Hip-pocket implications of real jobs in remote communities


Hip-pocket implications of real jobs in remote communitiesThe Commonwealth Parliament has now passed five bills described as the national emergency response to child sexual abuse on Aboriginal communities in the Northern Territory. It was law making at Canberra’s worst. The 600 page bills were introduced and passed through the House of Representatives in less than a day.

They were subject to just a one-day committee review process in the Senate. When government does not have recourse to an elected Aboriginal consultative body, when the government controls the Senate, and when there is an election in the air with an Opposition that refuses to be wedged on non-economic policy issues, there is little prospect of close parliamentary scrutiny of bold new policy proposals for Aboriginal well-being emanating from Canberra.

A central plank of the original proposal was to ensure “compulsory health checks for all Aboriginal children to identify and treat health problems and any effects of abuse.” The initial announcement of the government initiative was so rushed that it took only the most rudimentary consultation with the medical profession to highlight how unethical, unworkable and harmful compulsory health checks would be.

The government claimed to be acting urgently, without consultation with the NT government and NT Aboriginal leaders, in response to the NT report ‘Little Children are Sacred’. And yet the authors of that report had said, “In the first recommendation, we have specifically referred to the critical importance of governments committing to genuine consultation with Aboriginal people in designing initiatives for Aboriginal communities. ” The authors of the report were not invited to give evidence to the Senate committee even though they travelled to Canberra and were in Parliament House.

Those concerned for the well-being of abused children, but not prepared to take the Commonwealth government’s intervention on trust, asked for credible explanations why it was necessary for the Commonwealth to acquire land leases over Aboriginal community lands for five years. Everyone knew that compulsory acquisition of Aboriginal land without reason and without consultation would engender mistrust in those local Aboriginal leaders whose cooperation would be essential if any Canberra initiative were to succeed.

Minister Mal Brough told Parliament, “We cannot allow the improvements that have to occur to the physical state of these places to be delayed through red tape and vested interests in this emergency period. Under normal circumstances in remote communities, just providing for the clean-up and repair of houses on the scale that we are confronted with could well take years if not decades. The children cannot wait that long.”

We are now entering a new phase in Aboriginal policy. It is not just about protecting the children. Canberra has decided to try a new way of involving Aborigines in remote communities in the real economy, and a new way of delivering health, education and law and order services. The real policy work for this new era will commence in earnest in 2008, no matter which party is in power in Canberra.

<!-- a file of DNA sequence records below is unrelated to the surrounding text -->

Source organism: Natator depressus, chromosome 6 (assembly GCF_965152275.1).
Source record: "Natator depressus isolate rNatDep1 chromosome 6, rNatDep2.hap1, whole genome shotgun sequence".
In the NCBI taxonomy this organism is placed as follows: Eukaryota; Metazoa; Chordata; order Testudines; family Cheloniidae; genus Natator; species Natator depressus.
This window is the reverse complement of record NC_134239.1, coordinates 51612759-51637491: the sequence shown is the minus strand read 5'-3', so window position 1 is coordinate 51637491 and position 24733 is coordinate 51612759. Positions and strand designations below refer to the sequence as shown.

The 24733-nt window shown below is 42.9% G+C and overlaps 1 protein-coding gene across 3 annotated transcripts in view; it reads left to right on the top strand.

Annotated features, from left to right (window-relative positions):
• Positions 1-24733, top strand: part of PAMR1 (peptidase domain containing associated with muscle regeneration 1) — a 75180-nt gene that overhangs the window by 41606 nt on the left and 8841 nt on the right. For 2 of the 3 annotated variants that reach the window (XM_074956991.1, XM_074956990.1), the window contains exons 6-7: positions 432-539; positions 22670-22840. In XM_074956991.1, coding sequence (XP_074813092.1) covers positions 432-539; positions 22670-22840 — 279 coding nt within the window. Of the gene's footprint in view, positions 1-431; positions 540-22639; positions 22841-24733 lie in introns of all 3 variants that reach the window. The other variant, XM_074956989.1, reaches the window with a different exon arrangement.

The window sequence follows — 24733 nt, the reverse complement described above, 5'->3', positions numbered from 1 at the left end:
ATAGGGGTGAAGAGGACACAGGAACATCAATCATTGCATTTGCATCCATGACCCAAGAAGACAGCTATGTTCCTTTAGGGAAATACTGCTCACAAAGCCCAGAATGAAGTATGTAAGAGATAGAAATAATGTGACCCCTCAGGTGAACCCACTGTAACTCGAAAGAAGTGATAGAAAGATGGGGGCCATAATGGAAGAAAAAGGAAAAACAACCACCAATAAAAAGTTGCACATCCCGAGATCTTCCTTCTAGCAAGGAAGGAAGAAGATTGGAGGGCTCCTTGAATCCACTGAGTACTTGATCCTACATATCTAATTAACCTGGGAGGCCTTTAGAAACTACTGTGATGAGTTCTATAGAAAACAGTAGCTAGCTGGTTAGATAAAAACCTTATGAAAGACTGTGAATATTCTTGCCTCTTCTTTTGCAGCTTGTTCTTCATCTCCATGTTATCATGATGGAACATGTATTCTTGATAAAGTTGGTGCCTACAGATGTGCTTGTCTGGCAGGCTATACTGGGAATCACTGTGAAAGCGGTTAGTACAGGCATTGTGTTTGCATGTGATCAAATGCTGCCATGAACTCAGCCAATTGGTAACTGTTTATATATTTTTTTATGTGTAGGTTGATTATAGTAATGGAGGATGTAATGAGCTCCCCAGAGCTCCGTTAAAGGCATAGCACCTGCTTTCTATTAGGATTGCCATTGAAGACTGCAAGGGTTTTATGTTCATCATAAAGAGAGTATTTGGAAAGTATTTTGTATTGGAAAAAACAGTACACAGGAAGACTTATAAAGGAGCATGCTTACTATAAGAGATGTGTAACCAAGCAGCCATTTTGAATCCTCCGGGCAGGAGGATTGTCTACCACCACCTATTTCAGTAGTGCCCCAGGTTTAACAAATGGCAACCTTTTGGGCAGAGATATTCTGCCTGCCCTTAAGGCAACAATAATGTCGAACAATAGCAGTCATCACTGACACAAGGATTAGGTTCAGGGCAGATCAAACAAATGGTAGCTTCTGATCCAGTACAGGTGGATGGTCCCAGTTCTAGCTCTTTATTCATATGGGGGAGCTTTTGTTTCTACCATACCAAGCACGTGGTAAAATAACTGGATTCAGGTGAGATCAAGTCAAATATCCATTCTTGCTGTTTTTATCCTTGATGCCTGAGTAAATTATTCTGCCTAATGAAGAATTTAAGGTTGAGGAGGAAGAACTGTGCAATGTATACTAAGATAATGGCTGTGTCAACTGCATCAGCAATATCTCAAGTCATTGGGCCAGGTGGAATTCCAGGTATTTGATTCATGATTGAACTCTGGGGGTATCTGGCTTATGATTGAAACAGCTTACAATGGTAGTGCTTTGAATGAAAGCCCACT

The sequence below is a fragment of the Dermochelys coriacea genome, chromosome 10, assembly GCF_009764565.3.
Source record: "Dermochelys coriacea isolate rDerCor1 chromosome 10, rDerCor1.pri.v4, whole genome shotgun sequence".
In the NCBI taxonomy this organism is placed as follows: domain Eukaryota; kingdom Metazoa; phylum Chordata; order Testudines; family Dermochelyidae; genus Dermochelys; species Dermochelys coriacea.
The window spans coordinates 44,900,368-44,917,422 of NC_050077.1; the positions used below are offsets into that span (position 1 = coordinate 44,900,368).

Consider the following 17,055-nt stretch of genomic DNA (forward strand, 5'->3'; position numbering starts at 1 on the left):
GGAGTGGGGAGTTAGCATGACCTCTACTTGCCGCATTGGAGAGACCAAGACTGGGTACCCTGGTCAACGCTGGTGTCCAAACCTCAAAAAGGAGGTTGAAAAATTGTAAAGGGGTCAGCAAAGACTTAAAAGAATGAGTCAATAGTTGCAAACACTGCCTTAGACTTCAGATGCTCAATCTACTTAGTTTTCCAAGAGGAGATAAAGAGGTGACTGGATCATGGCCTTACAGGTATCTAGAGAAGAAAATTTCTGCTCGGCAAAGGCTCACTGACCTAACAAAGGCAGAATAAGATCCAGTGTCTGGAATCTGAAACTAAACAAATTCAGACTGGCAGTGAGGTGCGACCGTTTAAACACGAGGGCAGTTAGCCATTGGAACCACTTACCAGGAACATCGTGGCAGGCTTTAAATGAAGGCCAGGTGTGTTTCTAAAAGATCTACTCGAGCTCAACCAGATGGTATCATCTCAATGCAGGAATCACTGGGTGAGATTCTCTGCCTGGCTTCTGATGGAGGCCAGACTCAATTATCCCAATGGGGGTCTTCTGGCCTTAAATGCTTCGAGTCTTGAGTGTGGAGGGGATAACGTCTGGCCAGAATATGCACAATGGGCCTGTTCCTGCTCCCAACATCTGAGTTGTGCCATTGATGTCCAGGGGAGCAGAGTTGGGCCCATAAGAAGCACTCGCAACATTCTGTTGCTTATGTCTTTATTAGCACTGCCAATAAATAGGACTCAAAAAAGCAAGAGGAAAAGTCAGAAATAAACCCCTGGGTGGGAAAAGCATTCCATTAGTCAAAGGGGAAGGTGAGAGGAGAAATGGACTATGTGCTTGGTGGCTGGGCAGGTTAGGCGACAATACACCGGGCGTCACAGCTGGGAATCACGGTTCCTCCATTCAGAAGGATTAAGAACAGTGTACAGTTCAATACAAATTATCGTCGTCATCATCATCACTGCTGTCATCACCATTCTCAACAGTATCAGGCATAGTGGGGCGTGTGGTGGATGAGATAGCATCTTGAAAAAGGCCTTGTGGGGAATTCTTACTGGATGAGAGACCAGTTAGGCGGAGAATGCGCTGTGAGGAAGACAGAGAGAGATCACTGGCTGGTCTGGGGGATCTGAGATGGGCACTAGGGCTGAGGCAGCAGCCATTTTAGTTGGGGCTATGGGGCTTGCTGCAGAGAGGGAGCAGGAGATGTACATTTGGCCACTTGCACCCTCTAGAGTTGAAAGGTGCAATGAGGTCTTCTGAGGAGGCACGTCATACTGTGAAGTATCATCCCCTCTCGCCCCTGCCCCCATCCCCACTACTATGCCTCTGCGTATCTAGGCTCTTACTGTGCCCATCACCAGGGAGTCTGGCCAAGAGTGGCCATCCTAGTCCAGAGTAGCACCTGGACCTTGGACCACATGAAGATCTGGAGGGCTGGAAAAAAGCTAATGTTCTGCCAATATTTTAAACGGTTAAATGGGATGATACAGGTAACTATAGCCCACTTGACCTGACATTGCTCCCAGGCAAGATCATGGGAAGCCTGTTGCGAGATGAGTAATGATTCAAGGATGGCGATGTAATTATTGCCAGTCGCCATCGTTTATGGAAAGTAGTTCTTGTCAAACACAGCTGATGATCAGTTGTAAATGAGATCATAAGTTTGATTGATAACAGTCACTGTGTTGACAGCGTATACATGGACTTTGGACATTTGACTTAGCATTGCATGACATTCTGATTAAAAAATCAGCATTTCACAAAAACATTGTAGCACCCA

Hip-pocket implications of real jobs in remote communitiesBefore the 1960s, Aborigines participated in the north Australian economy without land rights, without self-determination, and without equal wages. The second phase of participation was built upon equal wages with welfare taking up the shortfall, and land rights, with remote communities and outstations being established without a real economy or access to the usual government services.

With the Community Development Employment Program (CDEP), 8,000 Aborigines on these NT communities have been paid the equivalent of the dole for working a few days a week. In this new third phase, 2,000 of these people will be paid real wages for real work. And the rest? They will have to seek employment and job training like other Australians. Where? How? There will be two classes of Aborigines in remote Australia — those with jobs and those with no prospect of employment or training in their home communities.

In the last 20 years, the Aboriginal population in NT remote communities has grown by approximately 40 per cent. 72 per cent of the Territory’s Aboriginal population lives on Aboriginal land outside major towns. 54 per cent of these communities do not have a local health clinic and 94 per cent are without preschools.

Here now is the problem which has been escalating since land rights were first granted and recognised. No matter what the politicians say at a time of emergency, it is not cost effective to deliver the full panoply of human services to small remote communities. The acute problem now is that the children in such communities cannot be guaranteed protection from sexual predators by either the state or by their own community members.

Once the dust settles on the present political flurry, there will have to be a negotiated process for determining the viability of outstations and small remote communities. Taxpayers will not stand for delivering the full panoply of services to every community, no matter how small. There will be a need for detailed government cooperation with groups like the Coalition of Aboriginal Organisations.

Public servants can be sent to remote communities to deliver services; police can be sent to enforce the law; but there will be no long-term satisfaction for anyone in commissioning outsiders to live in communities simply to monitor family obligations before quarantining welfare payments. This third phase will cost big money and will entail significant relocation of the Aboriginal population in northern Australia. Real jobs and real services don’t come cheap in remote Australia, regardless of the community’s racial identity.



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Existing comments

Wonderfully we are indeed entering a new phase in Aboriginal policy: we're actually moving beyond the decades of rhetoric and neglect into on-the-ground tangible action...and thank God for that.